A surgical gown is regulated by the FDA as a Class II medical device that requires a 510(k) premarket notification. A surgical gown is a personal protective garment intended to be worn by health care personnel during surgical procedures to protect both the patient and health care personnel from the transfer of microorganisms, body fluids, and particulate matter. Because of the controlled nature of surgical procedures, critical zones of protection have been described by national standards. As referenced in Figure 1: the critical zones include the chest from scapula to knees and sleeves from cuff to above the elbow. Surgical gowns can be used for any risk level (Levels 1-4). All surgical gowns must be labeled as a surgical gown.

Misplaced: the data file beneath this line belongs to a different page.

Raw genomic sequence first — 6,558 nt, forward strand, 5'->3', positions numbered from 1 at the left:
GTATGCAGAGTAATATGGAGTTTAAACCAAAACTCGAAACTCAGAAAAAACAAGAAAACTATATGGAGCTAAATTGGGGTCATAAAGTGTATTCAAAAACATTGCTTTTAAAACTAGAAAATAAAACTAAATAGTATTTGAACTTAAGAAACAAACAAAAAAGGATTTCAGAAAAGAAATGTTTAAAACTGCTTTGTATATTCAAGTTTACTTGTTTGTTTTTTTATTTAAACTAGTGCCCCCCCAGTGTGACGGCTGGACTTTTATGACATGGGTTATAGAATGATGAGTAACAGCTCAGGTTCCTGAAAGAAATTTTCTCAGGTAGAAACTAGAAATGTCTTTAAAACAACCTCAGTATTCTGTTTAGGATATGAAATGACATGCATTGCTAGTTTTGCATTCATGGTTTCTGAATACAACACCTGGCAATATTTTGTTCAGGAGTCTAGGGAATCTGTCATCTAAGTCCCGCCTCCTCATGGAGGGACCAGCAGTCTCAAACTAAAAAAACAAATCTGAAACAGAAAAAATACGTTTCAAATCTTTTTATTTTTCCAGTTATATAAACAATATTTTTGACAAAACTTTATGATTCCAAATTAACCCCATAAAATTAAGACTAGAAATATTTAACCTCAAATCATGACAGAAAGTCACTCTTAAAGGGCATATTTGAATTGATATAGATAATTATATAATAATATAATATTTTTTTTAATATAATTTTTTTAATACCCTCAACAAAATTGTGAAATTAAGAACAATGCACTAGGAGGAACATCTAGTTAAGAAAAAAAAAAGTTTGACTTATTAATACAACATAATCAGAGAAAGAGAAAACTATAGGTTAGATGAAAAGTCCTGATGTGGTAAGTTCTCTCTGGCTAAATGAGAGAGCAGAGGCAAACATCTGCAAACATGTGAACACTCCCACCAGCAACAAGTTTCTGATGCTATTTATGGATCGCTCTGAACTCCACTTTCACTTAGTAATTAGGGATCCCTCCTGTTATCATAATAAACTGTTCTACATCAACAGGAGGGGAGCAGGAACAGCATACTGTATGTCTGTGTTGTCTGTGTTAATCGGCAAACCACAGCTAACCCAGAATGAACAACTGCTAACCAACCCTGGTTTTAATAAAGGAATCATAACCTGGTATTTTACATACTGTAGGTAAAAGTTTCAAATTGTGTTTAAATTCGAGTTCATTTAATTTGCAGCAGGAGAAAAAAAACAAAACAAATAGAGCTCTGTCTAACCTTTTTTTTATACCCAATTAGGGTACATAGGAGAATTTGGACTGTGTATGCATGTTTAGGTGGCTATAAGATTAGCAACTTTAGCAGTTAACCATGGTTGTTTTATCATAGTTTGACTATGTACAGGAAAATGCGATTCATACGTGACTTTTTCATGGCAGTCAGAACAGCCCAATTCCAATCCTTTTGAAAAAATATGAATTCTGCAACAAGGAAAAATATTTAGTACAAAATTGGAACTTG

Surgical isolation gowns are used when there is a medium to high risk of contamination and a need for larger critical zones than traditional surgical gowns. Surgical isolation gowns, like surgical gowns, are regulated by the FDA as a Class II medical device that requires a 510(k) premarket notification. As referenced in Figure 2, all areas of the surgical isolation gown except bindings, cuffs, and hems are considered critical zones of protection and must meet the highest liquid barrier protection level for which the gown is rated. All seams must have the same liquid barrier protection as the rest of the gown. Additionally, the fabric of the surgical isolation gown should cover as much of the body as is appropriate for the intended use.